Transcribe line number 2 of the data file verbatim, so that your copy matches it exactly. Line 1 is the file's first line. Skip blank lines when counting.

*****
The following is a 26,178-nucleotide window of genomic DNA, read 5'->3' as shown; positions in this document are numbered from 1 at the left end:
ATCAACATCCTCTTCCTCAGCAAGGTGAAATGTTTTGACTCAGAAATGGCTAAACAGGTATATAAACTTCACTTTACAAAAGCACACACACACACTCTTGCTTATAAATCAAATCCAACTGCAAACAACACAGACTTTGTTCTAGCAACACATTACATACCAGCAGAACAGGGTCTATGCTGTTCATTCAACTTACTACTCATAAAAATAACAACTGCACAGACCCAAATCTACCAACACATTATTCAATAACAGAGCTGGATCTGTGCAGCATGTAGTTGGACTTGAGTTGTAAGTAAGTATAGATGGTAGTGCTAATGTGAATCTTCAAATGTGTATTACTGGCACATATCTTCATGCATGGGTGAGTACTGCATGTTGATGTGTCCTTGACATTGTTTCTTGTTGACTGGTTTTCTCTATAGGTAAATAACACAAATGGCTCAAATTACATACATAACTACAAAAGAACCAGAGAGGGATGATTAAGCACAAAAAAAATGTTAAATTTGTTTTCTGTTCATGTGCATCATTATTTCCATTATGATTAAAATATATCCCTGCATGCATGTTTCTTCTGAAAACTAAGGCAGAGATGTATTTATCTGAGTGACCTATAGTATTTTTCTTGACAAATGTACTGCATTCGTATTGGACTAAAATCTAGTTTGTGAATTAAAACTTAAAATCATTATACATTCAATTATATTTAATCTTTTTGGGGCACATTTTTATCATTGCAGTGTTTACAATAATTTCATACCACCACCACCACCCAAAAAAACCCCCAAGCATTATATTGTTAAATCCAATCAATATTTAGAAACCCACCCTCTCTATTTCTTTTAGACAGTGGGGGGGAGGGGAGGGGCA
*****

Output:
ATCAACATCCTCTTCCTCAGCAAGGTGAAATGTTTTGACTCAGAAATGGCTAAACAGGTATATAAACTTCACTTTACAAAAGCACACACACACACTCTTGCTTATAAATCAAATCCAACTGCAAACAACACAGACTTTGTTCTAGCAACACATTACATACCAGCAGAACAGGGTCTATGCTGTTCATTCAACTTACTACTCATAAAAATAACAACTGCACAGACCCAAATCTACCAACACATTATTCAATAACAGAGCTGGATCTGTGCAGCATGTAGTTGGACTTGAGTTGTAAGTAAGTATAGATGGTAGTGCTAATGTGAATCTTCAAATGTGTATTACTGGCACATATCTTCATGCATGGGTGAGTACTGCATGTTGATGTGTCCTTGACATTGTTTCTTGTTGACTGGTTTTCTCTATAGGTAAATAACACAAATGGCTCAAATTACATACATAACTACAAAAGAACCAGAGAGGGATGATTAAGCACAAAAAAAATGTTAAATTTGTTTTCTGTTCATGTGCATCATTATTTCCATTATGATTAAAATATATCCCTGCATGCATGTTTCTTCTGAAAACTAAGGCAGAGATGTATTTATCTGAGTGACCTATAGTATTTTTCTTGACAAATGTACTGCATTCGTATTGGACTAAAATCTAGTTTGTGAATTAAAACTTAAAATCATTATACATTCAATTATATTTAATCTTTTTGGGGCACATTTTTATCATTGCAGTGTTTACAATAATTTCATACCACCACCACCACCCAAAAAAACCCCCAAGCATTATATTGTTAAATCCAATCAATATTTAGAAACCCACCCTCTCTATTTCTTTTAGACAGTGGGGGGGAGGGGAGGGGCA